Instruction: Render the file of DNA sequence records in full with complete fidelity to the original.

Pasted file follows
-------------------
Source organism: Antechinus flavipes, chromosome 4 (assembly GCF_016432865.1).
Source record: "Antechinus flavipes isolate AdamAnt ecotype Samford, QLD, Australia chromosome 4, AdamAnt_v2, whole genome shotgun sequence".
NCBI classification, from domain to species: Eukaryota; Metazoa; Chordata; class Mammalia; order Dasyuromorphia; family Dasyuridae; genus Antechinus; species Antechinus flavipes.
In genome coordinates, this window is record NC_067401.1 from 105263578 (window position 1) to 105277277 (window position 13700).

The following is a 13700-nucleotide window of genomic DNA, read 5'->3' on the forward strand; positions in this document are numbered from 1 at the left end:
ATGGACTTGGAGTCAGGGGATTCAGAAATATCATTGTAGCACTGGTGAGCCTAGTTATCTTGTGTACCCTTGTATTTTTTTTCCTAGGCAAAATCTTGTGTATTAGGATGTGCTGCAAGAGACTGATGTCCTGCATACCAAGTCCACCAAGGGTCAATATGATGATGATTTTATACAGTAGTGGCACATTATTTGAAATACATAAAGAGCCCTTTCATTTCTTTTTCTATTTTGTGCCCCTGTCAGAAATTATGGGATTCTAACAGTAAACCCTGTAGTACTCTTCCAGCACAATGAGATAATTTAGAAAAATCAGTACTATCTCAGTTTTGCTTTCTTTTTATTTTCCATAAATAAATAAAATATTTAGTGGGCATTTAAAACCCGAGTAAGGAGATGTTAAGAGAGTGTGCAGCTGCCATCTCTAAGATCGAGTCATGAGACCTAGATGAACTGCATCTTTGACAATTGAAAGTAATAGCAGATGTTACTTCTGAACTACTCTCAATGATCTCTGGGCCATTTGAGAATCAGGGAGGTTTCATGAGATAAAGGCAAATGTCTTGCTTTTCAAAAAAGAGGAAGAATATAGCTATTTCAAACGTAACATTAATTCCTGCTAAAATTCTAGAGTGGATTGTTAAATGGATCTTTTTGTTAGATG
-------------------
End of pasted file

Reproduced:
Source organism: Antechinus flavipes, chromosome 4 (assembly GCF_016432865.1).
Source record: "Antechinus flavipes isolate AdamAnt ecotype Samford, QLD, Australia chromosome 4, AdamAnt_v2, whole genome shotgun sequence".
NCBI classification, from domain to species: Eukaryota; Metazoa; Chordata; class Mammalia; order Dasyuromorphia; family Dasyuridae; genus Antechinus; species Antechinus flavipes.
In genome coordinates, this window is record NC_067401.1 from 105263578 (window position 1) to 105277277 (window position 13700).

The following is a 13700-nucleotide window of genomic DNA, read 5'->3' on the forward strand; positions in this document are numbered from 1 at the left end:
ATGGACTTGGAGTCAGGGGATTCAGAAATATCATTGTAGCACTGGTGAGCCTAGTTATCTTGTGTACCCTTGTATTTTTTTTCCTAGGCAAAATCTTGTGTATTAGGATGTGCTGCAAGAGACTGATGTCCTGCATACCAAGTCCACCAAGGGTCAATATGATGATGATTTTATACAGTAGTGGCACATTATTTGAAATACATAAAGAGCCCTTTCATTTCTTTTTCTATTTTGTGCCCCTGTCAGAAATTATGGGATTCTAACAGTAAACCCTGTAGTACTCTTCCAGCACAATGAGATAATTTAGAAAAATCAGTACTATCTCAGTTTTGCTTTCTTTTTATTTTCCATAAATAAATAAAATATTTAGTGGGCATTTAAAACCCGAGTAAGGAGATGTTAAGAGAGTGTGCAGCTGCCATCTCTAAGATCGAGTCATGAGACCTAGATGAACTGCATCTTTGACAATTGAAAGTAATAGCAGATGTTACTTCTGAACTACTCTCAATGATCTCTGGGCCATTTGAGAATCAGGGAGGTTTCATGAGATAAAGGCAAATGTCTTGCTTTTCAAAAAAGAGGAAGAATATAGCTATTTCAAACGTAACATTAATTCCTGCTAAAATTCTAGAGTGGATTGTTAAATGGATCTTTTTGTTAGATG